"In our sleep, pain that cannot forget falls drop by drop upon the heart and in our despair, against our will comes wisdom" - Aeschylus

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Two years ago I found myself below 2000'
having a hard time getting a good grip in the
hackey.
I pulled silver and my pro track said 1200'
I was heading to a boogie the next weekend
and the main thought was dont let my cypres fire
plus I was due for a repack anyway.
I had opened over a wooded area, and still had enough altitude to fly to a safe landing in a pasture.
I have since seen 4 cypres fires
one was a 4-way , she had a hard pull (borrowed gear) pulled silver but cypres had fired.
The other three were 2 out where the main snivelled through cypres activation, two landed safely , the third broke his (hip? pelvis?)
What do I take from this
plan your dive so you dont go low
a reserve ride is cheaper than a cypres fire is cheaper than a hospital bill.

Andrew


B|

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I have since seen 4 cypres fires
one was a 4-way , she had a hard pull (borrowed gear) pulled silver but cypres had fired.
The other three were 2 out where the main snivelled through cypres activation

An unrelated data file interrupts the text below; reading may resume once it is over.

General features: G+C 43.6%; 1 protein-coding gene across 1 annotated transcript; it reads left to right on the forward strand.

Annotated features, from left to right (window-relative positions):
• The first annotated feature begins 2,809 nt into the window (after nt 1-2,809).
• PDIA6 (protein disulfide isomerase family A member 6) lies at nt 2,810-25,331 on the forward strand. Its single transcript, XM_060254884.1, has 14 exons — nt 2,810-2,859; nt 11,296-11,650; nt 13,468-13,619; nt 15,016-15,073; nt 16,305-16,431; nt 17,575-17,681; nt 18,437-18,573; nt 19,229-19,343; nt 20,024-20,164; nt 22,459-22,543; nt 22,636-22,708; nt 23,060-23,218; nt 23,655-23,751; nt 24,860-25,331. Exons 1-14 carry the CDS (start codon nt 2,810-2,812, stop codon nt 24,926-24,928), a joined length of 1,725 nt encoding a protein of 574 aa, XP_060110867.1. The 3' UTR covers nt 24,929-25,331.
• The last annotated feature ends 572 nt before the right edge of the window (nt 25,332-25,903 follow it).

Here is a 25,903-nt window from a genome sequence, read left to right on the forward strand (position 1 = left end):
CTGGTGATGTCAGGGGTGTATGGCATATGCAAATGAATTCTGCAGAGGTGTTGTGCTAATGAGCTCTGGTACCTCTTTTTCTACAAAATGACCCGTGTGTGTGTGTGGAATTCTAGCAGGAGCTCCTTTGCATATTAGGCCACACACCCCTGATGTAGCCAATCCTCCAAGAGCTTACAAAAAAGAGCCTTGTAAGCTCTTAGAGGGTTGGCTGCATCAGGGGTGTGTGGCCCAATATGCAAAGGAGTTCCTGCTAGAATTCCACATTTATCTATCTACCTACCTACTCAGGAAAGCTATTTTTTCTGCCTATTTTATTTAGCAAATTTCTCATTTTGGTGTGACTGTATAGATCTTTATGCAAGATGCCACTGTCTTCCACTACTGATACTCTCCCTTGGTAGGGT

Many years ago they changed the name from AOD(Automatic Opening Device) to AAD(Automatic Activation Device). This was done to better describe what the device really does! Now I think it's time for another change...AED(Automatic Entanglement Device)
...mike:P
-----------------------------------
Mike Wheadon B-3715,HEMP#1
Higher Expectations for Modern Parachutists.

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I voted for "grass" because I've been deep in the basement before (sitflying through 1000 feet, w/ CYPRES aboard) and I dumped my main even though my procedure on the ground was to go silver below 1500'. Muscle memory is just that good. When my brain is screaming "GIVE ME A PARACHUTE NOW!", it does what it's done so many times before to get a parachute. Additionally, I was filming another guy sitflying on that jump and muscle memory triggered a wave-off to him before I dumped (somewhere between 700-800 feet). I suspect many others would find their body kicks into a similar "autopilot" mode.